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Administrator Elen of the Roads targets Mike Wood

After the Business Insider article was published, a Wikipedia editor posted it on the talk page of Jimmy Wales, stating “catch me if you can.” I am guessing that the challenge was accepted. Within 24 hours, my employer was contacted by email and telephone, informing them I was editing Wikipedia from their servers. This much was true, but not in violation of any company policy.

A hard block was placed on the casino servers so anyone attempting to access Wikipedia from that location would not be able to. The embarrassment of being contacted and the likely threat made to bring it to the media’s attention was enough for my employer to fire me.

The official reason? Inappropriate use of company computer equipment.

I was a salaried employee but still required to take my lunch and other breaks. There was no working through your lunch time and you were expected to be there a total of 9 hours (with 8 of those spent on work). Using the internet during our breaks was not only acceptable, but a common practice among everyone there, including my boss.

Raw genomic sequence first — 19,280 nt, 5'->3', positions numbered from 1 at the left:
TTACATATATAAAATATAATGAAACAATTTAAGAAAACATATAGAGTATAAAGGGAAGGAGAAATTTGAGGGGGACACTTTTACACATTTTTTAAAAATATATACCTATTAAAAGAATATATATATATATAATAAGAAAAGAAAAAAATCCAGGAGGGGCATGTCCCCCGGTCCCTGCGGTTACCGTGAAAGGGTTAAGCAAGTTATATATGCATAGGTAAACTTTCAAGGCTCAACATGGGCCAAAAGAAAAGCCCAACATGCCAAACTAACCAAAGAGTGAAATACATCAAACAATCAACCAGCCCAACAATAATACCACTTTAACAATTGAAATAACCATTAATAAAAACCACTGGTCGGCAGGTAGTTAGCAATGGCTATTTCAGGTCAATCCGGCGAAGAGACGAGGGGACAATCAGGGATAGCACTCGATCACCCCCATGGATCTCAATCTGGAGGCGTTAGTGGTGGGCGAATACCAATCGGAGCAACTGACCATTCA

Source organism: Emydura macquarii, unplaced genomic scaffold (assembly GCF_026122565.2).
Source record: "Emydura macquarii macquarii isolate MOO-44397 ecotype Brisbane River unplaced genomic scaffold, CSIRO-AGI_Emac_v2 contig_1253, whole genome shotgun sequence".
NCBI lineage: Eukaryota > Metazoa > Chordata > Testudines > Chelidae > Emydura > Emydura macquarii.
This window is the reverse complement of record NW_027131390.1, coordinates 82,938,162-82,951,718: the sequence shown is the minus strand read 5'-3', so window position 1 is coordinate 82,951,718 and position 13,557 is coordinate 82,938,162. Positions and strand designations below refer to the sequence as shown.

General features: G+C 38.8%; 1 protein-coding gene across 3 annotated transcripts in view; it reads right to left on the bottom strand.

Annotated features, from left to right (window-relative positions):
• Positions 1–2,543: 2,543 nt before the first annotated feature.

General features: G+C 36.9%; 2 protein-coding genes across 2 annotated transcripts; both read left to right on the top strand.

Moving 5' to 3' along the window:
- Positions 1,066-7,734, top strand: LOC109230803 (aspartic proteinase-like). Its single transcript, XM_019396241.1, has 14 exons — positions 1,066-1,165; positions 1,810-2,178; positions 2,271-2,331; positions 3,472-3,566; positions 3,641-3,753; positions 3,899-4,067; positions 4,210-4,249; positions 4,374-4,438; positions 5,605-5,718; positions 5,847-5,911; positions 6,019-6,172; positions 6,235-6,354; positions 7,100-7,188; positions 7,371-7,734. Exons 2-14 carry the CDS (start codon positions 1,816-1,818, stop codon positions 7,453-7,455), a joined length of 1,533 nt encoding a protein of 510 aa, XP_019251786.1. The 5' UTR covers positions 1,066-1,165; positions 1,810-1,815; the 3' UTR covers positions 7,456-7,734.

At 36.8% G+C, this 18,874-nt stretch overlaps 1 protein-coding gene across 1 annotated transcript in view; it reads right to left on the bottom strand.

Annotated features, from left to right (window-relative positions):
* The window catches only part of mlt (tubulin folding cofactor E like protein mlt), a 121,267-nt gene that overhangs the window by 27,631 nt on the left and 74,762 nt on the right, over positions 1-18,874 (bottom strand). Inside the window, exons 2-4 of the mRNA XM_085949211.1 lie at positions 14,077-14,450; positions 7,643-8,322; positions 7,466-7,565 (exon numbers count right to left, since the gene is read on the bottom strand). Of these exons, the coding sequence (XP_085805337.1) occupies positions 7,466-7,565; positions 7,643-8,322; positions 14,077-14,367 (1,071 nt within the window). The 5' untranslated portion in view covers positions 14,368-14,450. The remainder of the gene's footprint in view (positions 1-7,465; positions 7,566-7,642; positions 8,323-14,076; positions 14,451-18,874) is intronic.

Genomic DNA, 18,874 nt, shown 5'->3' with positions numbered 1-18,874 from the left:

So here we are, three years later. I am still making money from editing Wikipedia. The bureaucracy of the site has only gotten worse which has made my new profession even more viable. Having authored a new book, and collaborating on a regular basis with a team of editors, I am able to assist clients in every aspect of Wikipedia.

While the violation of someone’s privacy (especially causing the termination of someone’s livelihood) is not something to take lightly, I guess I should thank everyone involved for pushing me into a more profitable career.

Mike WoodMike Wood makes a living editing Wikipedia for pay – check out his blog, his podcast, and his book, Wikipedia as a Marketing Tool, on his site: Legalmorning.com

Full Measure covers The Dark Side of Wikipedia

By William Burns

Yesterday on Sharyl Attkisson’s show Full Measure, Wikipediocracy’s own Greg Kohs explained how editors with an agenda warp and distort what readers see on the world’s most popular online encyclopedia.

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Sharyl Atkisson’s Full Measure

April 17, 2016 — Right now, this very second, people are busily editing away on the website Wikipedia, at a rate of more than ten edits per second. There are over five million articles written in English on Wikipedia, with a thousand being added every day.

But there’s a dark side to Wikipedia you probably don’t know about. The promise of accurate, neutral articles and privacy for contributors is often just a mirage, according to two insiders. They say they’ve been left battle-scarred after troubling personal encounters with the world’s most popular encyclopedia.

–Quote from the

…continue reading Full Measure covers The Dark Side of Wikipedia

Meet the editors: WayneRay

Another in a in a series of blog posts highlighting lesser-known Wikipedia editors, this time a convicted child pornographer, WayneRay, banned on the English Wikipedia but still active at Wikimedia Commons.

…continue reading Meet the editors: WayneRay